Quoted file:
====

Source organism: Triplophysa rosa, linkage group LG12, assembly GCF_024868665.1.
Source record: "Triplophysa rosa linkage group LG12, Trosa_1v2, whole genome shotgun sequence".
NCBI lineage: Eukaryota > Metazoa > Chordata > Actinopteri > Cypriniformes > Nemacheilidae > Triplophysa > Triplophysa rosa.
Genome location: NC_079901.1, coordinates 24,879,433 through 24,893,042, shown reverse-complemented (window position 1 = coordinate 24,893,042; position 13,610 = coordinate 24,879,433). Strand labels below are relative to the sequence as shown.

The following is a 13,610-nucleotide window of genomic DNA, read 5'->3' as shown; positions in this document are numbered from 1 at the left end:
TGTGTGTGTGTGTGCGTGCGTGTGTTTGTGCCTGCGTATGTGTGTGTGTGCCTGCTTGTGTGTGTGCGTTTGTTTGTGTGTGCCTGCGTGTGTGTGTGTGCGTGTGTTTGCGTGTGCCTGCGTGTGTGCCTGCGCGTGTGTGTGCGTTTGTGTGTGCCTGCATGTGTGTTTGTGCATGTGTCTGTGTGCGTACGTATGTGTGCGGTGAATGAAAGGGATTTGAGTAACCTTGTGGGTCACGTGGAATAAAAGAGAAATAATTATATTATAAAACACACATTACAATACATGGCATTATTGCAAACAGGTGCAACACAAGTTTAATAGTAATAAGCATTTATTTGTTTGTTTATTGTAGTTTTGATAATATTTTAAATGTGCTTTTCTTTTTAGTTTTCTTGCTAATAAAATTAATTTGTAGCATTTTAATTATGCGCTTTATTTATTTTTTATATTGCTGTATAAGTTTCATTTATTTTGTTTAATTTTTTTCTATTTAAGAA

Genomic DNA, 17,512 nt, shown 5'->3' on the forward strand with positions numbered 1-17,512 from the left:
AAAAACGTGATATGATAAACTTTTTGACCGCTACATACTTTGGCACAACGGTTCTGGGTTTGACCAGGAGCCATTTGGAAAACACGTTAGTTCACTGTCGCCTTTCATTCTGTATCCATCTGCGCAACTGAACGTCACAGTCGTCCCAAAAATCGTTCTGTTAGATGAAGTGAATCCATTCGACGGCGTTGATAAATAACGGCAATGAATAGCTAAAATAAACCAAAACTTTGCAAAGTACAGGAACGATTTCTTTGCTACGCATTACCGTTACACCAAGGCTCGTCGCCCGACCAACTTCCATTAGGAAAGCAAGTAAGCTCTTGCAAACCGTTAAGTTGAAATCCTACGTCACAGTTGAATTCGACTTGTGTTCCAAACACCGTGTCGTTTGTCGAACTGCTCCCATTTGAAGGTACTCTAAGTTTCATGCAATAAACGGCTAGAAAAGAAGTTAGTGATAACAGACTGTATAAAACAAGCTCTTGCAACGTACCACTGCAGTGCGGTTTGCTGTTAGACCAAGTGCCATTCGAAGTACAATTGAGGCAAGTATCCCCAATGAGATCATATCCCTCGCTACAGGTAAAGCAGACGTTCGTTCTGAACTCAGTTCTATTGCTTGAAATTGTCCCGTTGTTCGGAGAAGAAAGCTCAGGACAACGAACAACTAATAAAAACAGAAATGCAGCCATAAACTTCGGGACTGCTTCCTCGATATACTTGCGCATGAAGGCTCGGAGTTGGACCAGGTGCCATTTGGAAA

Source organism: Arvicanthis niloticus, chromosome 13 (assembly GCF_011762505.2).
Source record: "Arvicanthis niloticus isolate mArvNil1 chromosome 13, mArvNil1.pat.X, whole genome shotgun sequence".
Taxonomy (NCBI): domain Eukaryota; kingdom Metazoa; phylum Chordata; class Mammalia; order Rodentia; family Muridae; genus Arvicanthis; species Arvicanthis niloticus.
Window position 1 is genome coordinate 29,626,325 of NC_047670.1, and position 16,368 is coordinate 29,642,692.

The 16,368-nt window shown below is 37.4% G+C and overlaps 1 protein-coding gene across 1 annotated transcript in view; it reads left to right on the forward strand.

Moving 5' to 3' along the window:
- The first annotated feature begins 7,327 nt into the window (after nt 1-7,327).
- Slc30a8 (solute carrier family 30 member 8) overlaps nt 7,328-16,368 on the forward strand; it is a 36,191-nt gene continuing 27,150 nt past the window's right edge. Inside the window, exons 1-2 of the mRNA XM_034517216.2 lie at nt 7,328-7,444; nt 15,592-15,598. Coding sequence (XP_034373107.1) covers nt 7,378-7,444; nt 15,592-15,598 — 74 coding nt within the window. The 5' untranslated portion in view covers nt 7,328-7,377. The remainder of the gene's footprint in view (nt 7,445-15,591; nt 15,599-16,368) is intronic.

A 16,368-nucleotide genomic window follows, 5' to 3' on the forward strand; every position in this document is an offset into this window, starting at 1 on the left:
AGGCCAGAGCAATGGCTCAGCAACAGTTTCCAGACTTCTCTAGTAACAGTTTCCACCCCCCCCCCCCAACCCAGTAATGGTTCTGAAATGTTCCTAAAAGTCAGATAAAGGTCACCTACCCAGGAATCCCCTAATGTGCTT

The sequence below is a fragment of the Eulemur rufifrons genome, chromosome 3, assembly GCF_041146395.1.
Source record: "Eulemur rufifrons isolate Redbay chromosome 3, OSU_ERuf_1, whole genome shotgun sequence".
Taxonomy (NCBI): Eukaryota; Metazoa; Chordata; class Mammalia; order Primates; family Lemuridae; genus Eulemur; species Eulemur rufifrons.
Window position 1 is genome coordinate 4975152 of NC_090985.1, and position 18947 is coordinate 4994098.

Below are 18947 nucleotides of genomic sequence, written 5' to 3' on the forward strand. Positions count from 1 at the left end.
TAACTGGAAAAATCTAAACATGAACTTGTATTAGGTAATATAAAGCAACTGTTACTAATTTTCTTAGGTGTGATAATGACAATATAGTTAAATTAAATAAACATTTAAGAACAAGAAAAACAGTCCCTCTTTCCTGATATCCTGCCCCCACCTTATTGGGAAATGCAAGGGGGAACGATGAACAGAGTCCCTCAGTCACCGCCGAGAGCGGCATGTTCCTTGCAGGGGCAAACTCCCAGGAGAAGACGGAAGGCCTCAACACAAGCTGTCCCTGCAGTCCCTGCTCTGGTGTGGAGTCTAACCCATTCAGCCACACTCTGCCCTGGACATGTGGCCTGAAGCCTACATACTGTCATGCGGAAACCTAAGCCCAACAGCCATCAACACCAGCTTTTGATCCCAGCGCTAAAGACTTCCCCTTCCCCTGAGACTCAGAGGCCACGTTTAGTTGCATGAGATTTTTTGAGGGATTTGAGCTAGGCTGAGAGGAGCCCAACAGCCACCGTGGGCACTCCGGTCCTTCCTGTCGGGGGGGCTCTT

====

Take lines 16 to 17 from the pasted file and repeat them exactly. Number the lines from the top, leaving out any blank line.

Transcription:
- Slc30a8 (solute carrier family 30 member 8) overlaps nt 7,328-16,368 on the forward strand; it is a 36,191-nt gene continuing 27,150 nt past the window's right edge. Inside the window, exons 1-2 of the mRNA XM_034517216.2 lie at nt 7,328-7,444; nt 15,592-15,598. Coding sequence (XP_034373107.1) covers nt 7,378-7,444; nt 15,592-15,598 — 74 coding nt within the window. The 5' untranslated portion in view covers nt 7,328-7,377. The remainder of the gene's footprint in view (nt 7,445-15,591; nt 15,599-16,368) is intronic.

A 16,368-nucleotide genomic window follows, 5' to 3' on the forward strand; every position in this document is an offset into this window, starting at 1 on the left: